Many stories of head coaches often rise to the top of a news feed. Such is the case of Steve Kerr. Don't get me wrong. Steve Kerr is, by far, one of the best, most consistent basketball head coaches having brought multiple victories for the Golden State Warriors. But his assistant, Luke Walton, was just as competent and played a vital role in maintaining the team performance and defending the title during the period when Steve suffered a back injury. Now, Luke is the head coach of the L.A. Lakers, one of the top basketball teams behind top talents like Lebron James and Lonzo Ball.
An assistant coach is involved in activities such as organizing practice sessions, conducting student recruitments, managing training equipment, and implementing training strategies. Besides that, they help facilitate individual workouts, maintain performance records, and coordinate logistics such as accommodation and transportation.
Some employers prefer assistant coaches have a bachelor's degree, but most only require them to demonstrate at least three years of direct experience in the sport, either through coaching or participation. This role earns, on average, $19 per hour and suits someone with a strategic mindset and athletic background.
There is more than meets the eye when it comes to being an assistant coach. For example, did you know that they make an average of $21.82 an hour? That's $45,387 a year!
Between 2018 and 2028, the career is expected to grow 11% and produce 30,500 job opportunities across the U.S.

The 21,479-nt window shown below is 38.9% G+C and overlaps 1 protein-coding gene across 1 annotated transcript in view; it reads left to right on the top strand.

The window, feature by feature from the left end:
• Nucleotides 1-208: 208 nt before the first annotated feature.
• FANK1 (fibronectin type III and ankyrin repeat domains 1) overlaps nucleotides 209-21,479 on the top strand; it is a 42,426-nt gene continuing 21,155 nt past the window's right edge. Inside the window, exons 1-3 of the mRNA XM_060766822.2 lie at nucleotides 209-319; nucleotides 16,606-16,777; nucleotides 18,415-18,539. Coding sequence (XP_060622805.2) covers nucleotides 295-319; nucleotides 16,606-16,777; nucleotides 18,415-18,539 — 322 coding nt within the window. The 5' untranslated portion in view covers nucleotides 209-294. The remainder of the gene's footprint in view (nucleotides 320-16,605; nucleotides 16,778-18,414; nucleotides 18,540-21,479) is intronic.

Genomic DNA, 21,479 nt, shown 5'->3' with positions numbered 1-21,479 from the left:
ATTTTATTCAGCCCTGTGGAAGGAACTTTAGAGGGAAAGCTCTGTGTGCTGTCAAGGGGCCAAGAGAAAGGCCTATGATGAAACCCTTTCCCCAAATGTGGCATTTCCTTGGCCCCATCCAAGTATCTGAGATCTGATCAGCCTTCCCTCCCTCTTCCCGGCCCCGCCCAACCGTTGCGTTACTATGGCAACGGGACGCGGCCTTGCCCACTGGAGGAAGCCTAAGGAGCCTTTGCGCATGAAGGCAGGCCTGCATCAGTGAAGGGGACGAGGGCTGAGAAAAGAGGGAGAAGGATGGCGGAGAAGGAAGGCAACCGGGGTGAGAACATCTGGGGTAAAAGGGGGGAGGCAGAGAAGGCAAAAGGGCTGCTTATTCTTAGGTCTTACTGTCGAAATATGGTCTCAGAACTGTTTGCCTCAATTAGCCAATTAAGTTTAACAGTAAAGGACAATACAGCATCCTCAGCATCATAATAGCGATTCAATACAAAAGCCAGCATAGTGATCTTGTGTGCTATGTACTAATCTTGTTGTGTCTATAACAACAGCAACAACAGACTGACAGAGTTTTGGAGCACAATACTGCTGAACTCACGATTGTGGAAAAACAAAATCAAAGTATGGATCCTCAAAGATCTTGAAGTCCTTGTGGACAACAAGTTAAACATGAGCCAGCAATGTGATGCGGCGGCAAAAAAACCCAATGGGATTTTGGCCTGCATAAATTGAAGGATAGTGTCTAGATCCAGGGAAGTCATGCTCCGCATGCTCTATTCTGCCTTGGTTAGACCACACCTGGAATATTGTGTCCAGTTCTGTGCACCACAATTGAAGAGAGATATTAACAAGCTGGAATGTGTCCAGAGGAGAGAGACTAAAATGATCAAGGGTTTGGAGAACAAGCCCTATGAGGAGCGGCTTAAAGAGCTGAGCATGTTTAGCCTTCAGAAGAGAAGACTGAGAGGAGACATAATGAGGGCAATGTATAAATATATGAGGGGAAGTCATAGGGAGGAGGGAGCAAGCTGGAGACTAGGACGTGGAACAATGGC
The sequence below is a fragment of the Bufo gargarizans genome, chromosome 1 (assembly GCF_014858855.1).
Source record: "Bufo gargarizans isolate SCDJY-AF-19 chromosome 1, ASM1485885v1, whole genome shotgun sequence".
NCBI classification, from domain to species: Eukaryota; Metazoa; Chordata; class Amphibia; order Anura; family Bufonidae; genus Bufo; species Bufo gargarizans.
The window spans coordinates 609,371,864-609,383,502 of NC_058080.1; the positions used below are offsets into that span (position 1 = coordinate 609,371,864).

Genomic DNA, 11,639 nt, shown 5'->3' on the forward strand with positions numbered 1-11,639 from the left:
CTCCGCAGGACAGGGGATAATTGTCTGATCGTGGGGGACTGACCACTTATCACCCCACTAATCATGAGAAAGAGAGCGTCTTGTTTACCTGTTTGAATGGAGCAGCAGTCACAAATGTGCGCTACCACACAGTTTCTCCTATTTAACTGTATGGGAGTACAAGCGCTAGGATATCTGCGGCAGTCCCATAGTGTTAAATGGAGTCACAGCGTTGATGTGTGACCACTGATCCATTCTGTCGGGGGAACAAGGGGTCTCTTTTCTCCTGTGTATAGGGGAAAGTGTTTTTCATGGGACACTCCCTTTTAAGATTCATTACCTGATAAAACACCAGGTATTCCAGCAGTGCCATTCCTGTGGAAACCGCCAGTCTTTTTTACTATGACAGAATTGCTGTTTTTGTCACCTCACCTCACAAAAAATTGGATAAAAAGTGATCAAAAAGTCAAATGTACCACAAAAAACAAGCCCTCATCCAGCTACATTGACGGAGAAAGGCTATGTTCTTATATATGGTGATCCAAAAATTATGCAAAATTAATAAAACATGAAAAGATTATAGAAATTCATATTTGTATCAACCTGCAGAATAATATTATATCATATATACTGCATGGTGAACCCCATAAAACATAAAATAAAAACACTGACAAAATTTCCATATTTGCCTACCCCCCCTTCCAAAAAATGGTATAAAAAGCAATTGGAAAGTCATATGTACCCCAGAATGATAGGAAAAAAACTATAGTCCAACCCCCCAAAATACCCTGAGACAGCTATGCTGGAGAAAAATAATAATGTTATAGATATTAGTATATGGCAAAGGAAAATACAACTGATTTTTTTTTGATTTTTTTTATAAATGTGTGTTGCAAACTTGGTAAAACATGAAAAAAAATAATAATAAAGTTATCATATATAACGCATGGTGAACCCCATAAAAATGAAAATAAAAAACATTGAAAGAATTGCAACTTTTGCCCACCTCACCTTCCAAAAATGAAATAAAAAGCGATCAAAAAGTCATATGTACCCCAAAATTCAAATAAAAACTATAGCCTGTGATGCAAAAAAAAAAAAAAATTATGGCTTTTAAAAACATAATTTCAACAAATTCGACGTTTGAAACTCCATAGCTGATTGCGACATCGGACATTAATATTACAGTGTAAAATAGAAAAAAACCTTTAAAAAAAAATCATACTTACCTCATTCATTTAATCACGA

There are certain skills that many assistant coaches have in order to accomplish their responsibilities. By taking a look through resumes, we were able to narrow down the most common skills for a person in this position. We discovered that a lot of resumes listed communication skills, dedication and interpersonal skills.
When it comes to the most important skills required to be an assistant coach, we found that a lot of resumes listed 18.8% of assistant coaches included prospective student-athletes, while 10.0% of resumes included cpr, and 9.0% of resumes included ncaa. Hard skills like these are helpful to have when it comes to performing essential job responsibilities.
When it comes to searching for a job, many search for a key term or phrase. Instead, it might be more helpful to search by industry, as you might be missing jobs that you never thought about in industries that you didn't even think offered positions related to the assistant coach job title. But what industry to start with? Most assistant coaches actually find jobs in the education and hospitality industries.
If you're interested in becoming an assistant coach, one of the first things to consider is how much education you need. We've determined that 65.0% of assistant coaches have a bachelor's degree. In terms of higher education levels, we found that 15.0% of assistant coaches have master's degrees. Even though most assistant coaches have a college degree, it's possible to become one with only a high school degree or GED.
Choosing the right major is always an important step when researching how to become an assistant coach. When we researched the most common majors for an assistant coach, we found that they most commonly earn bachelor's degree degrees or master's degree degrees. Other degrees that we often see on assistant coach resumes include high school diploma degrees or associate degree degrees.
You may find that experience in other jobs will help you become an assistant coach. In fact, many assistant coach jobs require experience in a role such as internship. Meanwhile, many assistant coaches also have previous career experience in roles such as head coach or volunteer.